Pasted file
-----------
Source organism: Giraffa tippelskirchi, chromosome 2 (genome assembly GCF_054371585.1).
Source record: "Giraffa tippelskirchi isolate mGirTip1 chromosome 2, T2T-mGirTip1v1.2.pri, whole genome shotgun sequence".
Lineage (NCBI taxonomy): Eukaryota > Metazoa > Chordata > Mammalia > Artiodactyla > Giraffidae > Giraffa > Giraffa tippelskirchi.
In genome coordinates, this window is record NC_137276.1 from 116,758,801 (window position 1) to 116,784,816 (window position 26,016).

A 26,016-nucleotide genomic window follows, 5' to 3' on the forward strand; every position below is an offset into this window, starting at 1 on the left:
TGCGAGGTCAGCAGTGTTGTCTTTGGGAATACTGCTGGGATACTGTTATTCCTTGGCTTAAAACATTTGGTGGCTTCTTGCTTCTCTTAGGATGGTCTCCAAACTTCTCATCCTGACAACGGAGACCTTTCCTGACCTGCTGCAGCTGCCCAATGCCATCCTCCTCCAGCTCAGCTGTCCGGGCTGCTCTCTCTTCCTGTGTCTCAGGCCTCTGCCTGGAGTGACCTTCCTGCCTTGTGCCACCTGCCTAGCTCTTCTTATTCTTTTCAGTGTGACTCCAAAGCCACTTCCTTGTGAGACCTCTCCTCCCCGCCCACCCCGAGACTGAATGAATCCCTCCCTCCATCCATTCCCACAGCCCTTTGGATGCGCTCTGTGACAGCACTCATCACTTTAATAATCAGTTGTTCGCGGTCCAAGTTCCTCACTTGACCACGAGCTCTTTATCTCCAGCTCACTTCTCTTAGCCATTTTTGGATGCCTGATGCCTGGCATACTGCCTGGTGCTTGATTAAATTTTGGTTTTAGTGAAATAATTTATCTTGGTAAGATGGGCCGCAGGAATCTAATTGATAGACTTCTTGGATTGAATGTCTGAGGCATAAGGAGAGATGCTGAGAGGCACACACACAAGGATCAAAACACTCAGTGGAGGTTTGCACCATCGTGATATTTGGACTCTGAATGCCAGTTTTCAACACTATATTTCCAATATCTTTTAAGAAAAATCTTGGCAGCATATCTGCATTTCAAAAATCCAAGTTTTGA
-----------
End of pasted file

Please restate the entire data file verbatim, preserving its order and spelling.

Source organism: Giraffa tippelskirchi, chromosome 2 (genome assembly GCF_054371585.1).
Source record: "Giraffa tippelskirchi isolate mGirTip1 chromosome 2, T2T-mGirTip1v1.2.pri, whole genome shotgun sequence".
Lineage (NCBI taxonomy): Eukaryota > Metazoa > Chordata > Mammalia > Artiodactyla > Giraffidae > Giraffa > Giraffa tippelskirchi.
In genome coordinates, this window is record NC_137276.1 from 116,758,801 (window position 1) to 116,784,816 (window position 26,016).

A 26,016-nucleotide genomic window follows, 5' to 3' on the forward strand; every position below is an offset into this window, starting at 1 on the left:
TGCGAGGTCAGCAGTGTTGTCTTTGGGAATACTGCTGGGATACTGTTATTCCTTGGCTTAAAACATTTGGTGGCTTCTTGCTTCTCTTAGGATGGTCTCCAAACTTCTCATCCTGACAACGGAGACCTTTCCTGACCTGCTGCAGCTGCCCAATGCCATCCTCCTCCAGCTCAGCTGTCCGGGCTGCTCTCTCTTCCTGTGTCTCAGGCCTCTGCCTGGAGTGACCTTCCTGCCTTGTGCCACCTGCCTAGCTCTTCTTATTCTTTTCAGTGTGACTCCAAAGCCACTTCCTTGTGAGACCTCTCCTCCCCGCCCACCCCGAGACTGAATGAATCCCTCCCTCCATCCATTCCCACAGCCCTTTGGATGCGCTCTGTGACAGCACTCATCACTTTAATAATCAGTTGTTCGCGGTCCAAGTTCCTCACTTGACCACGAGCTCTTTATCTCCAGCTCACTTCTCTTAGCCATTTTTGGATGCCTGATGCCTGGCATACTGCCTGGTGCTTGATTAAATTTTGGTTTTAGTGAAATAATTTATCTTGGTAAGATGGGCCGCAGGAATCTAATTGATAGACTTCTTGGATTGAATGTCTGAGGCATAAGGAGAGATGCTGAGAGGCACACACACAAGGATCAAAACACTCAGTGGAGGTTTGCACCATCGTGATATTTGGACTCTGAATGCCAGTTTTCAACACTATATTTCCAATATCTTTTAAGAAAAATCTTGGCAGCATATCTGCATTTCAAAAATCCAAGTTTTGA